Would a mission to save elephants and a harem-style pants apparel line have enough trunk appeal to savvy investors of the wildly popular ABC show Shark Tank?
Two Rochester Institute of Technology alumni from Saunders College of Business are betting their company’s unique product line of The Elephant Pants will end up in a negotiated deal with one or more sharks when the show airs at 9 p.m. Friday, Feb. 24.
Nathan Coleman ’09 (marketing) from Ossining, N.Y., and James Brooks ’09 (international business) from Schenectady, N.Y., discovered their entrepreneurial American dream during a trip to Thailand in 2013 when they discovered wearable art—a harem-style pant with a Thai design that was comfortable, trendy and sized perfectly for most body types.
After launching a Kickstarter campaign in 2014, the company launched into an e-commerce retail success according to Brooks, who said last year’s earnings for the Brooklyn-based business yielded $4.5 million. The company employs 10-12 full- and part-time contractors and works with designers in Thailand and Brooklyn.
In 2015, the partners filled out an application to pitch their product line on Shark Tank in hopes of landing an investment deal.
“We made it through a couple of rounds, and then they told us we weren’t a good fit for that season,” said Brooks. “We were surprised when we got a call back to submit more material and ended up taping the episode last September.
“Our product line would be an obvious fit with Daymond John and his knowledge of clothing designs, but we also were rooting for Mark Cuban because of his strong investment skills—but all of the sharks are accomplished investors and we welcome any of their ideas in helping our company grow.”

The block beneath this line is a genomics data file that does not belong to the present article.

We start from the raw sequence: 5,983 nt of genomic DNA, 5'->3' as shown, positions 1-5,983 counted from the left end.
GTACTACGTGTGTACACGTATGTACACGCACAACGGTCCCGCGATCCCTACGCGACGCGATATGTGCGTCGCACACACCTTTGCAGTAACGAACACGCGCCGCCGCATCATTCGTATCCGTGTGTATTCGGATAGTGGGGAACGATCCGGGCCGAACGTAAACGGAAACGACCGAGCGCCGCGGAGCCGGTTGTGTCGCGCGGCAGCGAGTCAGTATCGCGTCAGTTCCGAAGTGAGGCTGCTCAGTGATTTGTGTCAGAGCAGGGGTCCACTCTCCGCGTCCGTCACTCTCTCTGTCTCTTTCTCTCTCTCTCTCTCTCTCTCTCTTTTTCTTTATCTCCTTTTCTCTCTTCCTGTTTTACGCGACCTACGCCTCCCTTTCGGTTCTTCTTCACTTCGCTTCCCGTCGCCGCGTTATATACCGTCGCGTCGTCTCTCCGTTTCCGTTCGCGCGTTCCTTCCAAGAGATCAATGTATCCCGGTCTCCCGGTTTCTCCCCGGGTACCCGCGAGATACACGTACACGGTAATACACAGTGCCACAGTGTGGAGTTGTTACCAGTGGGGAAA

Coleman said the company’s target demographic is 90 percent female, ages 18-35, who are interested in health and fitness and concerned with giving back, “which is what our company is all about.”
“We have a lifelong love for elephants and donate 10 percent of all net proceeds to charitable organizations dedicated to protect and save elephants. When we visited a sanctuary in Thailand and witnessed the conditions elephants live in, we realized the outlook is grim. Based on their population decline the past two decades, elephants can be extinct by 2025.
“So we donate money and that’s great—but the biggest value we provide is driving awareness and recognition to the younger generation who are very viral and very vocal about what they believe in. So we want to make change by putting this issue of the plight of elephants in their own backyard.”
Although Coleman and Brooks can’t reveal the Shark Tank results, both were excited to be participants on the highly rated reality show.
“The amount of exposure for our company to be on national television in front of 10 million people and the advice and support we got from the sharks was invaluable. All we can say is to viewers is to expect some surprises,” said Brooks.